Rev. Alex Muir: 26 Dec. 1940 - 15 March 2010
Rev. Alex Muir was very well known for a wide variety of reasons, across Scotland and beyond. The last of four articles written by Alex on Revival in the Highlands was published just before he died.
Alex's brother John has provided the following short biography which touches on the the wide variety of Alex's life, ministry and interests.
Rev. Alexander Muir MA. BD.
a biographical synopsis
Alex recording at home after his retirement to Inverness
ALEX was brought up in a loving, happy Christian home. His parents were in the Christian Brethren and he, his sister Jean and brother John came to know the Lord at an early age.
Through Sunday School, Bible class and regular church attendance they learned about the Christian faith. In their late teens, he and his close friend Colin Rankin began to do lay-preaching and singing in open airs, in hospitals and around the many small mission halls scattered across Glasgow in these days. Later,his brother John would join him and their friends to sing and preach together in small teams in churches and missions in the city.
Alex attended Rutherglen Academy and Glasgow University where he graduated with a Master of Arts degree in Scottish History and Literature. After completing a Post -Graduate Diploma in Education at Jordanhill College, he taught English (and occasionally History), first of all at Greenfield Secondary in Glasgow. He also studied French and became a fluent speaker.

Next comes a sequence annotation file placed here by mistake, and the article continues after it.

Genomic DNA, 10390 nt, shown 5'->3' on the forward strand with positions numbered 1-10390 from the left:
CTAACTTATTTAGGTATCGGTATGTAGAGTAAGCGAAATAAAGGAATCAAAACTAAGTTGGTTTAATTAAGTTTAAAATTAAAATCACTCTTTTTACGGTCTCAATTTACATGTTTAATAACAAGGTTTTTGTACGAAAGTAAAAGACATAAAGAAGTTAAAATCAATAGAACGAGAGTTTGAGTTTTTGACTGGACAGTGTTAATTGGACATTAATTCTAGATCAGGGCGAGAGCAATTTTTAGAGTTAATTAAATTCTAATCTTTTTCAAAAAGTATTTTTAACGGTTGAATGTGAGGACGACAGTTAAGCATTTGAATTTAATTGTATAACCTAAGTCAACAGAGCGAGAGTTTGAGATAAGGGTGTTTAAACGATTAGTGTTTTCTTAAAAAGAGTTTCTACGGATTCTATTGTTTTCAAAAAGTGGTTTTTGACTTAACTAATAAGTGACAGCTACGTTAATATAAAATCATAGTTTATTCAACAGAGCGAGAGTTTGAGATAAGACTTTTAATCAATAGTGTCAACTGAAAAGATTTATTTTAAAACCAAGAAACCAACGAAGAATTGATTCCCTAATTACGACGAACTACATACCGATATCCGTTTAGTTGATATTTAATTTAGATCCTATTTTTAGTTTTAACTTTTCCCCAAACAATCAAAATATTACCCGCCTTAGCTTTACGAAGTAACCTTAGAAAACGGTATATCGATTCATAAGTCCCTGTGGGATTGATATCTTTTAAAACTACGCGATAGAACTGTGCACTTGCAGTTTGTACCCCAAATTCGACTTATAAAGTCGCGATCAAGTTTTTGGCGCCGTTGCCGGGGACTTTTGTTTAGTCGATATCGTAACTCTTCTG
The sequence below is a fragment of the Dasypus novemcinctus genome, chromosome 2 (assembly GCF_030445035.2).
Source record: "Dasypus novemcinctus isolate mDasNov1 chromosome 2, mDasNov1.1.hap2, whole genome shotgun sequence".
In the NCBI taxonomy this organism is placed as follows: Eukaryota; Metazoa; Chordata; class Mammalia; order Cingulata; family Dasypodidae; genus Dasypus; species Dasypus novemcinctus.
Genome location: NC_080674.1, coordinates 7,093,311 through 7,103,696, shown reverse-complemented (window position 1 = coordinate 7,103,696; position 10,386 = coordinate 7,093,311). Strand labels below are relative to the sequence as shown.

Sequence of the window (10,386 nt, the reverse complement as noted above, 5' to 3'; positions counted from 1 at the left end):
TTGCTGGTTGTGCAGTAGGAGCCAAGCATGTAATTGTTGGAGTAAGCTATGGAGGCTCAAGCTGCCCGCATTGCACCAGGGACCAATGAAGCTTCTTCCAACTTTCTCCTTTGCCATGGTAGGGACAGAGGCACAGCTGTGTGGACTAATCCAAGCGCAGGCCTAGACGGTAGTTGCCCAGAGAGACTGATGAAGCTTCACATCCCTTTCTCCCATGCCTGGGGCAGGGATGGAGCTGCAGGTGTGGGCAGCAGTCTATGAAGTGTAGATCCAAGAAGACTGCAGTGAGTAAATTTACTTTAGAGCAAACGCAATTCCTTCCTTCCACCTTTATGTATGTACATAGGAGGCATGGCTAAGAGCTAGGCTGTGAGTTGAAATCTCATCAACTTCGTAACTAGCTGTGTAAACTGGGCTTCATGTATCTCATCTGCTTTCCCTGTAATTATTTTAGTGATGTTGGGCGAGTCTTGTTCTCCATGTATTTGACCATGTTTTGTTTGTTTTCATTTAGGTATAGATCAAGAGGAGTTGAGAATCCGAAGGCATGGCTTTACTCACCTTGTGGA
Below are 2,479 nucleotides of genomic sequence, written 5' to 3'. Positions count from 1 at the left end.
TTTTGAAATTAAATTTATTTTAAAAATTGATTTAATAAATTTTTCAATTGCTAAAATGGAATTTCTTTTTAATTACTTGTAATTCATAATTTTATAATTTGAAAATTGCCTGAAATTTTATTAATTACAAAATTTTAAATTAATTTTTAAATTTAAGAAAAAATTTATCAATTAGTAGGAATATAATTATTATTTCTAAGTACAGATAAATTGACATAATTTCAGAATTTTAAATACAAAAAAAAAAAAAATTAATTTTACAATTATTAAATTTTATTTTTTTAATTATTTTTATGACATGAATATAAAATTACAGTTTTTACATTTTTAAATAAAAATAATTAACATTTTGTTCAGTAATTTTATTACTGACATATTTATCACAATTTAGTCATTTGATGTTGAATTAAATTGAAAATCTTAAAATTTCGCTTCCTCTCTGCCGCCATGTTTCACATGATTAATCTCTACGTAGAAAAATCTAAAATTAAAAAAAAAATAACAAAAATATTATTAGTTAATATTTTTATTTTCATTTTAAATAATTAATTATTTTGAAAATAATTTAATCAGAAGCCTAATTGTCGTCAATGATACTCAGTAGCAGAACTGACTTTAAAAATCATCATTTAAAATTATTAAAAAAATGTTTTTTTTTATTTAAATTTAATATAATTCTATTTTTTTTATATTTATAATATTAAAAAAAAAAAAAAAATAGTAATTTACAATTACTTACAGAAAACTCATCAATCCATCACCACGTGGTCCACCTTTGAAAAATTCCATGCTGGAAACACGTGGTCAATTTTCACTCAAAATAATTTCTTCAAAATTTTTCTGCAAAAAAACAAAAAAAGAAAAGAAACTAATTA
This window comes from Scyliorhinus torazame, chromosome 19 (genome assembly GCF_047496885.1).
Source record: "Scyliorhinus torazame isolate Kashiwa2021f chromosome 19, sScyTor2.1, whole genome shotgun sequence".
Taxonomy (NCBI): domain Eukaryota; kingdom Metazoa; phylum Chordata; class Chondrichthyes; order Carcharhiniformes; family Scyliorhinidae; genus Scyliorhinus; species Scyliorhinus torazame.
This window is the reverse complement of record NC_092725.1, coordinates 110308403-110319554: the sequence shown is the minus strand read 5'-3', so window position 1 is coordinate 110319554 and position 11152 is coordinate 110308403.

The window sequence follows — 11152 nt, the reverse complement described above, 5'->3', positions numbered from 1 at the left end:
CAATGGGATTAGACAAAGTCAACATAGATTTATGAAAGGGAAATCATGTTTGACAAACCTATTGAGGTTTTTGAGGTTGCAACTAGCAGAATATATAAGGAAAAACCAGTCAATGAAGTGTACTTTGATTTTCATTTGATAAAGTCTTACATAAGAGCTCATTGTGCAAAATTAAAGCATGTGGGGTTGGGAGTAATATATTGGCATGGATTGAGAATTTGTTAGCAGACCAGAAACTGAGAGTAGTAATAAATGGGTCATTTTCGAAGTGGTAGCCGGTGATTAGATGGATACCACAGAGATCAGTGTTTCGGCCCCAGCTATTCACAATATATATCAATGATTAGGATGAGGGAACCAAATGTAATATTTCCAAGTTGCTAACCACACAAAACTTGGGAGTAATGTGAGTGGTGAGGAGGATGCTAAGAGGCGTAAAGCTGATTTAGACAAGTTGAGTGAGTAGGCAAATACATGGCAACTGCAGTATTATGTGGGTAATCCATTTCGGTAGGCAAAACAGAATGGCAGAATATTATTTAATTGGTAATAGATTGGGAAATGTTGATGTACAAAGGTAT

Missioning in France and Africa
In 1963, as an extension of his French studies, he spent time in France to improve his linguistic competence and decided to take the opportunity to do Christian work whilst he was there. He lived with a pastor in Paris and did some work with a French evangelist, Georges Buisson. He returned to the Limoges area during the summer holidays in 1964 with his brother John and Colin Rankin to support Georges in his church’s outreach to small villages and towns in Central France. They would set out in the warm summer mornings in his bouncy Citroen 2cv, with packed lunches and books for the Stand de la Bible which they carried with them to set up in open air markets.
Alex also had a burden for Africa. In 1966 he a took a year out of teaching to respond to an invitation to help at the West African Missionary Training Centre in Nigeria, where he taught English and Biblical Studies. During the year there he also was keen to take the opportunity to support outreach work, not only in cities but also among some of the tribes in remoter areas. Alex did not lose that passion for missionary work and, on returning to Scotland, was often in contact with foreign students who came along to the city church he attended. The Muir home came to be called “The United Nations” as on many a Sunday there was at least one overseas student present at the lunch table.
Return to teaching
He took up teaching again in 1967, working in two schools in Lanarkshire, latterly as Assistant Principal Teacher of English. In 1969 he met his future wife Catriona at Auchenheath House in Lanarkshire, the home of their mutual friend Dr. Jack Kelly. It was romance all the way from then on. They were married on the 9th July 1971 and set up home in Glasgow, where Kenneth and Graham were born.